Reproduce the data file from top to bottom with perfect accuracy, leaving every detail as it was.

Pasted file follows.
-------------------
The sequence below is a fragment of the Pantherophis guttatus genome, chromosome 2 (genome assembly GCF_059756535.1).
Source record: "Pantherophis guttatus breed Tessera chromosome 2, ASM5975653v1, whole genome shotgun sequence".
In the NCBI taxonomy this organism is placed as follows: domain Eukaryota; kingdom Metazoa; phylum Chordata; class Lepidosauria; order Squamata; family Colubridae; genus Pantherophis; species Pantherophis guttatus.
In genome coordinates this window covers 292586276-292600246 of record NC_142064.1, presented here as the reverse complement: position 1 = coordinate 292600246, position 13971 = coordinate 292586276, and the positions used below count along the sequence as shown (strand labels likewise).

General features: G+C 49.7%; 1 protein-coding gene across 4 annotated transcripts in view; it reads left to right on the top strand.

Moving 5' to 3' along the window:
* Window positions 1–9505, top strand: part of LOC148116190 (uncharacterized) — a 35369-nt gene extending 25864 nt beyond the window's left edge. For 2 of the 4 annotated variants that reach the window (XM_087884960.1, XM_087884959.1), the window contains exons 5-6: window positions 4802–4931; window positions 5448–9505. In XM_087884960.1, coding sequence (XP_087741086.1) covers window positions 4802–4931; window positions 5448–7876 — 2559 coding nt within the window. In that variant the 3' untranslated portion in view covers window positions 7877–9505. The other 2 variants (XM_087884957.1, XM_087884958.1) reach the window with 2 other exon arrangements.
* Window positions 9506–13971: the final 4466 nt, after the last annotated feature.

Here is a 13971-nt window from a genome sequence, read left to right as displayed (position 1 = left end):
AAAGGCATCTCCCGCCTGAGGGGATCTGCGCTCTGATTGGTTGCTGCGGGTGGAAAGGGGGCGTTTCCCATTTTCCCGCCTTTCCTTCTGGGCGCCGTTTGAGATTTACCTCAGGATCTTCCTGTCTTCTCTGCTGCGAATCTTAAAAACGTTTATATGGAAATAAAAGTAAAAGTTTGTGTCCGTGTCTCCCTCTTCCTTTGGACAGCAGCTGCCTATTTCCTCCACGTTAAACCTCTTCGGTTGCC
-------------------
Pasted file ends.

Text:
The sequence below is a fragment of the Pantherophis guttatus genome, chromosome 2 (genome assembly GCF_059756535.1).
Source record: "Pantherophis guttatus breed Tessera chromosome 2, ASM5975653v1, whole genome shotgun sequence".
In the NCBI taxonomy this organism is placed as follows: domain Eukaryota; kingdom Metazoa; phylum Chordata; class Lepidosauria; order Squamata; family Colubridae; genus Pantherophis; species Pantherophis guttatus.
In genome coordinates this window covers 292586276-292600246 of record NC_142064.1, presented here as the reverse complement: position 1 = coordinate 292600246, position 13971 = coordinate 292586276, and the positions used below count along the sequence as shown (strand labels likewise).

General features: G+C 49.7%; 1 protein-coding gene across 4 annotated transcripts in view; it reads left to right on the top strand.

Moving 5' to 3' along the window:
* Window positions 1–9505, top strand: part of LOC148116190 (uncharacterized) — a 35369-nt gene extending 25864 nt beyond the window's left edge. For 2 of the 4 annotated variants that reach the window (XM_087884960.1, XM_087884959.1), the window contains exons 5-6: window positions 4802–4931; window positions 5448–9505. In XM_087884960.1, coding sequence (XP_087741086.1) covers window positions 4802–4931; window positions 5448–7876 — 2559 coding nt within the window. In that variant the 3' untranslated portion in view covers window positions 7877–9505. The other 2 variants (XM_087884957.1, XM_087884958.1) reach the window with 2 other exon arrangements.
* Window positions 9506–13971: the final 4466 nt, after the last annotated feature.

Here is a 13971-nt window from a genome sequence, read left to right as displayed (position 1 = left end):
AAAGGCATCTCCCGCCTGAGGGGATCTGCGCTCTGATTGGTTGCTGCGGGTGGAAAGGGGGCGTTTCCCATTTTCCCGCCTTTCCTTCTGGGCGCCGTTTGAGATTTACCTCAGGATCTTCCTGTCTTCTCTGCTGCGAATCTTAAAAACGTTTATATGGAAATAAAAGTAAAAGTTTGTGTCCGTGTCTCCCTCTTCCTTTGGACAGCAGCTGCCTATTTCCTCCACGTTAAACCTCTTCGGTTGCC